The president of the European Council said the stronger economic "self-constraint" enshrined in the new accord would help prevent a repetition of the sovereign debt crisis: "It will thus also reinforce trust among member states, which is politically important as well.
"The restoration of confidence in the future of the eurozone will lead to economic growth and jobs. This is our ultimate objective."
Mr Barroso said: "Contrary to all the negative prophecies about the future of the euro, and even of the EU, this agreement, with its binding rules in terms of reinforced governance, signals the irreversibility of the euro and a very important step forward in European integration."
He said the new Treaty on Stability, Co-ordination and Governance in the Economic and Monetary Union represented "the very culture of financial stability that is a prerequisite for true economic union".
He added: "I am convinced that the member states and the EU institutions are now in a much better position to complement these indispensable efforts on fiscal responsibility with further reforms for competitiveness and increased solidarity."
The 15-minute signing ceremony marked the end of months of effort to calm fears over the euro's fate.
The resulting treaty or "fiscal pact" was forged after Mr Cameron dramatically vetoed plans last December for a 27-nation treaty change to beef up eurozone discipline.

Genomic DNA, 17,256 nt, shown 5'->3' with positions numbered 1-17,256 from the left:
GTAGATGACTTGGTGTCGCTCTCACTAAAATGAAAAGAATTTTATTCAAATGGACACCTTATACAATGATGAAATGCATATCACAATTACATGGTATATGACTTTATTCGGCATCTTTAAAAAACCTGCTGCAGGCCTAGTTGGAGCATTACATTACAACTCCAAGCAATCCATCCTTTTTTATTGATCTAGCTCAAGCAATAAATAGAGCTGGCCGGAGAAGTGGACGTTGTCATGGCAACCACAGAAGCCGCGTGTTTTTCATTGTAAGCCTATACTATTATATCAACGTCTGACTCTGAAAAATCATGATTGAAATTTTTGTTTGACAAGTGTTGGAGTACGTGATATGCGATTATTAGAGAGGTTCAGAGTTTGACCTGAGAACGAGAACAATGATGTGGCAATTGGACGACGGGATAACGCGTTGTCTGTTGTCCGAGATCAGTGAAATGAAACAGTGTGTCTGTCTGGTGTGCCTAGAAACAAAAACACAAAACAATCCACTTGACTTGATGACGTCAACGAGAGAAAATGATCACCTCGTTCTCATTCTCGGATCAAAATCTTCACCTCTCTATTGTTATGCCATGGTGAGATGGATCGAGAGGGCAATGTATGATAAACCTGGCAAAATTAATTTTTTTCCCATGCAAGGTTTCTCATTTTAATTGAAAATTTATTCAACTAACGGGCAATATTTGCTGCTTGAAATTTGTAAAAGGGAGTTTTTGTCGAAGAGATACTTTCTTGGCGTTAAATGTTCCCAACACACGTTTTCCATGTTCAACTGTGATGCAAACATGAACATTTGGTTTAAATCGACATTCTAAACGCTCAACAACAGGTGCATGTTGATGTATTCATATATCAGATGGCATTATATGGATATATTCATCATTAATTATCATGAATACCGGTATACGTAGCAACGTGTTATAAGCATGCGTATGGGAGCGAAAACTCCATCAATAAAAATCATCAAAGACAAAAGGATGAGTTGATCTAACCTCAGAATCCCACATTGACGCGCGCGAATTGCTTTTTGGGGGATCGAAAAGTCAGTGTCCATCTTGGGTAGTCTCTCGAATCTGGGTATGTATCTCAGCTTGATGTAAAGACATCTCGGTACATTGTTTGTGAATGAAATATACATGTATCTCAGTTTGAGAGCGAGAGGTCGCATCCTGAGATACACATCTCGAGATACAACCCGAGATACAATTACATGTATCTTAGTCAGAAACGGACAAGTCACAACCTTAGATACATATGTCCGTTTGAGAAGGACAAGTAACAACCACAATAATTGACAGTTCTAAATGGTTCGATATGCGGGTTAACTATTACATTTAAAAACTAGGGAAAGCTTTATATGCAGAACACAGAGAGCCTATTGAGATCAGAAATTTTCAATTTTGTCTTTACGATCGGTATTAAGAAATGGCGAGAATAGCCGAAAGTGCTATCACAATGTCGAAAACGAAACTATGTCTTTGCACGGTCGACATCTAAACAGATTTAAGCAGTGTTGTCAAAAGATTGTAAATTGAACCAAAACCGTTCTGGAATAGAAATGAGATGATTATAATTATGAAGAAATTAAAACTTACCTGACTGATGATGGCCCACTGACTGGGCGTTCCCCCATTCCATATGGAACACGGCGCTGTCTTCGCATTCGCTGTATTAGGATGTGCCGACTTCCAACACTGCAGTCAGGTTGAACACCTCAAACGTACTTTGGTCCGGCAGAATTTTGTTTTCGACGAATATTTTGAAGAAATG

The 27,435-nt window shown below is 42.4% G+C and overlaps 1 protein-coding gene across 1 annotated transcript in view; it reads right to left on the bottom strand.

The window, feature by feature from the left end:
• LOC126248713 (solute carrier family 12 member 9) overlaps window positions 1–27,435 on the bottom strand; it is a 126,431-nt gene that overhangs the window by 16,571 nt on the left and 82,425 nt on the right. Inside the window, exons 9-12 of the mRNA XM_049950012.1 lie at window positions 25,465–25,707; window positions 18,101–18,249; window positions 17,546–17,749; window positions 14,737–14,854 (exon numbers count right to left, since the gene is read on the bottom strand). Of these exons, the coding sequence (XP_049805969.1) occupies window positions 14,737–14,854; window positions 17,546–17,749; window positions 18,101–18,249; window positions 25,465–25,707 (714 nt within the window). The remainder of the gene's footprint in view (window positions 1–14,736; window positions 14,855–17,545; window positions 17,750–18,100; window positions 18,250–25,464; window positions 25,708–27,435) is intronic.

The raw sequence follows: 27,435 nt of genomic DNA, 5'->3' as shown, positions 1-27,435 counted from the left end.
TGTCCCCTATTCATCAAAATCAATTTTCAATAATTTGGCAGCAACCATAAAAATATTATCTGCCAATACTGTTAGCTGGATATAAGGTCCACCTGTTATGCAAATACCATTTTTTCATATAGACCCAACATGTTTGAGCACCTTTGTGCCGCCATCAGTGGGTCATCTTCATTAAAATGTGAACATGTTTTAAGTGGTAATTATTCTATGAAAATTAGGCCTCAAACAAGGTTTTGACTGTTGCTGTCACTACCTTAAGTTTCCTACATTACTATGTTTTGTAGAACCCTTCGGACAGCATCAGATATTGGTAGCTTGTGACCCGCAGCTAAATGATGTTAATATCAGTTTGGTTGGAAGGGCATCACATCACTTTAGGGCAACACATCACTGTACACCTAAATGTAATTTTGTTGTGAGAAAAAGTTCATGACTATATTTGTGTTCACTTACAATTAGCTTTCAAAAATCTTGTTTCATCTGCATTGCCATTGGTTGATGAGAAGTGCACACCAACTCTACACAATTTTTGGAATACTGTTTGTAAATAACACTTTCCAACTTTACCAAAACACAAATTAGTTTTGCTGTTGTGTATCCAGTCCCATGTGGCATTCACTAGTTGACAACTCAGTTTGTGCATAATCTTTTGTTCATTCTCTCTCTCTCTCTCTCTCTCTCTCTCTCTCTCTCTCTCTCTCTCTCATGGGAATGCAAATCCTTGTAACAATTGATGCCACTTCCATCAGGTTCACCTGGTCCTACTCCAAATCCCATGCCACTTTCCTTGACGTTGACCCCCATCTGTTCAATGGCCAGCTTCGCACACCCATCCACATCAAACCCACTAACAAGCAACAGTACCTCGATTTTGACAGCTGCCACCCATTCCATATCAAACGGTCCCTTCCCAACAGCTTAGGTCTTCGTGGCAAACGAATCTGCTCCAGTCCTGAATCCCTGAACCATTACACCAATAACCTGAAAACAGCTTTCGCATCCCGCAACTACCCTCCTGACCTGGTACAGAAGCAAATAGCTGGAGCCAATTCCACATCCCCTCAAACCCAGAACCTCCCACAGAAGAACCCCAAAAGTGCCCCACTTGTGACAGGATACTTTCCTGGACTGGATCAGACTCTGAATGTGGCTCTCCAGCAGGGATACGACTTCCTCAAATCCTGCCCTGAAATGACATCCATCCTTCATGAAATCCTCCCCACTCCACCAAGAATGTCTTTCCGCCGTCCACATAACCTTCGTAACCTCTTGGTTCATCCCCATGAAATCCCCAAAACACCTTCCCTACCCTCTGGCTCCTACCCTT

Mr Cameron denied the EU was usually a "Franco-German stitch-up" and insisted Britain remained "one of the bigger players" around the table.
"I don't see the EU, as you put it, as a 'Franco-German stitch-up'. What I see it as is an organisation of 27 countries where clearly the bigger players, of which Britain is one, have a large influence but when you work together with like-minded allies, particularly when you can include allies from unexpected quarters - the fact that the Italians, the Spanish, the Portuguese and others are now supporting this approach - you make a real difference," he said.
The Prime Minister welcomed the fact that the "air of crisis" over the single currency that had dominated recent summits had been dispelled.
"The euro still faces some big challenges but there hasn't been an air of crisis," he said.
"There has been an air of let's get on and do things that will help the European economy to grow."